Singapore’s Smart Nation innovations are drawing talent to the public sector

The government has in recent years forged ahead with its intention of establishing it as a Smart Nation

The global pandemic has disrupted businesses and economies worldwide, but for Singapore’s public sector it has provided an opportunity in which to augment its innovative tech targets.

Despite contractions in the private sector, in the year to come the government is set to create 15,000 jobs in areas such as early childhood education, healthcare, and long-term care.

However, perhaps the most prominent facet of public sector expenditure and expansion is the continuation of the Smart Nation initiative, said Lakshmi Murlidharan business director at Hays Singapore.

“Though well-coordinated, strategic long-term planning, development and larger-scale investment, the Singapore government has in recent years forged ahead with its intention of establishing Singapore as a Smart Nation that is the envy of the world,” she said.

Murlidharan noted the success of the Smart Nation initiative can be seen in the IMD World Digital Competitiveness rankings that put Singapore as the second most digitally competitive nation in the world. Despite the pandemic, the scheme continues apace, utilising technology to not only improve the lives of Singaporeans, but also creating numerous hiring opportunities.

An issue the public sector must contend is that these recruitment demands come in the areas of AI, data science, cloud and DevOps, all of which are niche and emerging technologies and are thus globally candidate short.

“We are seeing demand for talent in numerous areas, including hands-on mid-level tech engineers, senior cyber security professionals and digital technology professionals,” said Murlidharan. “But as well as these tech-based hard skills, public sector employers are prioritising resilient candidates who are willing to not only develop new skillsets but also display ingenuity.”

As the urgency for candidates who possess such niche talents is so high, the public sector faces intense competition from domestic tech giants, MNCs and start-ups looking to capture the best individuals to build their platforms. In a country where private companies have historically been perceived as advantageous over the public sector, this could be the sternest challenge.

“Having observed how the investment into civic initiatives is being implemented, we believe it is a challenge that Singapore’s public sector is up to,” said Murlidharan. “In recent years we have witnessed notable improvements to salaries and benefits that include healthcare, generous vacation allowance, maternal and paternal leave, flexible working hours, development programmes and training allowances, all of which are intended to not only attract, but retain ambitious talent.”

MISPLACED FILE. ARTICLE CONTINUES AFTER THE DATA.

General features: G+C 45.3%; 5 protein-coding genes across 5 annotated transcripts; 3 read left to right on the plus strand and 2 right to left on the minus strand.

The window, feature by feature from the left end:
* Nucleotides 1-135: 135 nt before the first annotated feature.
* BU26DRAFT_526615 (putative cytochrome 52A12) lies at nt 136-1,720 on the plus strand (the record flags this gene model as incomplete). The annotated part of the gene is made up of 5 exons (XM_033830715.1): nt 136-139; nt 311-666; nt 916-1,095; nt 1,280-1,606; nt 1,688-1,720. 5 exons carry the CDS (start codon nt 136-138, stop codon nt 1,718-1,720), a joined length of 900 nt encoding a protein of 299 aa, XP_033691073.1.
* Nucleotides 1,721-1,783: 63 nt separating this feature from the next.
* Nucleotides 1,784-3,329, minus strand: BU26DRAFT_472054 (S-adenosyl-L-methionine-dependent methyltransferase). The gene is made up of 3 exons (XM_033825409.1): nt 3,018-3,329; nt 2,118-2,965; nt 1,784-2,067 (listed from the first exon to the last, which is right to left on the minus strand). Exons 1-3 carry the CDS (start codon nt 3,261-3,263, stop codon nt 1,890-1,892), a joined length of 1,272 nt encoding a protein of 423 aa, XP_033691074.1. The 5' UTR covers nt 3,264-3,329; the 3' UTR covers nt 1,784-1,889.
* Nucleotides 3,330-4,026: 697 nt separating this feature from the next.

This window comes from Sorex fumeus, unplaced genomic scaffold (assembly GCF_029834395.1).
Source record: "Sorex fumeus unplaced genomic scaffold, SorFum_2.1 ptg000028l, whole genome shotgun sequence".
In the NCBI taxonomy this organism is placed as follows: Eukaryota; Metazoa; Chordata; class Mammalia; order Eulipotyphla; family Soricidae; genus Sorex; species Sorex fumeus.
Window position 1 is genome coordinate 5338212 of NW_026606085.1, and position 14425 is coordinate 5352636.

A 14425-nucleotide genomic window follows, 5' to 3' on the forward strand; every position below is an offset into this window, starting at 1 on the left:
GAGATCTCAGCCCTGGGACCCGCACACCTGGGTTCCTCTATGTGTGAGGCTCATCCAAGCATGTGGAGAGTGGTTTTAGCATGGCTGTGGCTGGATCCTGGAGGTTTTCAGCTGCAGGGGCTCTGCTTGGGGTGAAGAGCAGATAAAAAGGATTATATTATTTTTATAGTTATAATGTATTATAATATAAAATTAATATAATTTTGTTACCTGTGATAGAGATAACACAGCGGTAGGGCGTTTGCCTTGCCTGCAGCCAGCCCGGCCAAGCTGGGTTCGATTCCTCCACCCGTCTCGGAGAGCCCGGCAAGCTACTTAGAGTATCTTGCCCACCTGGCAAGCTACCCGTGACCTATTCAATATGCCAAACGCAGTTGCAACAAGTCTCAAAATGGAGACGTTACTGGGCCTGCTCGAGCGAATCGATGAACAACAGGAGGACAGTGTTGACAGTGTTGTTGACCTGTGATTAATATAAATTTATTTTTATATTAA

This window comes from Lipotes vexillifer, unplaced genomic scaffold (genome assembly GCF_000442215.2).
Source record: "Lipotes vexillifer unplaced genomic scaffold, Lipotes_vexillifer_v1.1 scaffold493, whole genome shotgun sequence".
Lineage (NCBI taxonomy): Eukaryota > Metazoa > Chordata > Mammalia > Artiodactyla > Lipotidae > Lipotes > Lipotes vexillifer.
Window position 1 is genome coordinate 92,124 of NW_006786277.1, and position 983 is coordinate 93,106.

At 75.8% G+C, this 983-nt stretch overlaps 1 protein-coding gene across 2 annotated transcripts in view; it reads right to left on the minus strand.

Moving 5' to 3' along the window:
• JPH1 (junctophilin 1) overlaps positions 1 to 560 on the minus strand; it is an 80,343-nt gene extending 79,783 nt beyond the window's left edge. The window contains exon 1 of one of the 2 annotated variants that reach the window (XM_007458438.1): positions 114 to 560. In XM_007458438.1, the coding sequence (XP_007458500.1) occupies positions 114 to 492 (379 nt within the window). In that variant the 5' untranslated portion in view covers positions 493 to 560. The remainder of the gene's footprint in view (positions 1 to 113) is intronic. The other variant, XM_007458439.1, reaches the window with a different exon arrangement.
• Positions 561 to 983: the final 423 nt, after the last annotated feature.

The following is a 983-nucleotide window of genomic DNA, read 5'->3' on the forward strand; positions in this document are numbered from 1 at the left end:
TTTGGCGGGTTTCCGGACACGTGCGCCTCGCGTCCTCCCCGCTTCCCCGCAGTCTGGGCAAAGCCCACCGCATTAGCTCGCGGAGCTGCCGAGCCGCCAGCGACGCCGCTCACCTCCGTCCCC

Of course, the financial constraints that have affected the private sector have also impacted upon the public sector. As such, organisations have turned to the contracting market in order to augment headcounts, build a more integrated workforce and meet business goals whilst still managing recruitment budgets and mitigating against unexpected losses.

Historically, candidates in Singapore have been reluctant to take contracting roles as full-time positions have held more prestige, but this outlook is changing, and many more jobseekers are expected to take up temporary positions in the year ahead.

“With higher rates of pay and greater flexibility, there are many reasons for candidates to take up public sector contracting positions,” added Murlidharan. “Perhaps the most compelling in this fast-moving world is the opportunity to work in differing industries and accumulate diverse skillsets that will be markedly advantageous when, or if, you decide to accept a permanent role.

Taking up a contracting position within the public sector could, for an ambitious professional, be the first step to acquiring the skills necessary to become part of the public sector boom that is expected in 2021 and for many years to come, she noted.

An overview of what other trends have been observed in Singapore’s engineering sector can be viewed below:

In order to attract candidates, public sector organisations are offering numerous benefits such as onboarding experience, competitive work-life balance and transparent career advancement opportunities.

The government is looking to ensure that a fair and adequate domestic-overseas workforce balance is implemented, not only in terms of quantity, but also quality.

However, the application for employment passes for overseas recruitment has been slowed due to pandemic restrictions. This is proving a hinderance to foreign candidates, and thus public sector organisations are focussing more on domestic hires.

The lifecycle of recruitment has been elongated by social distancing practices, moving online for initial stages, and as such companies are recommended to instigate procedures earlier than they ordinarily would to ensure that they can onboard the necessary talent before needs become critical.









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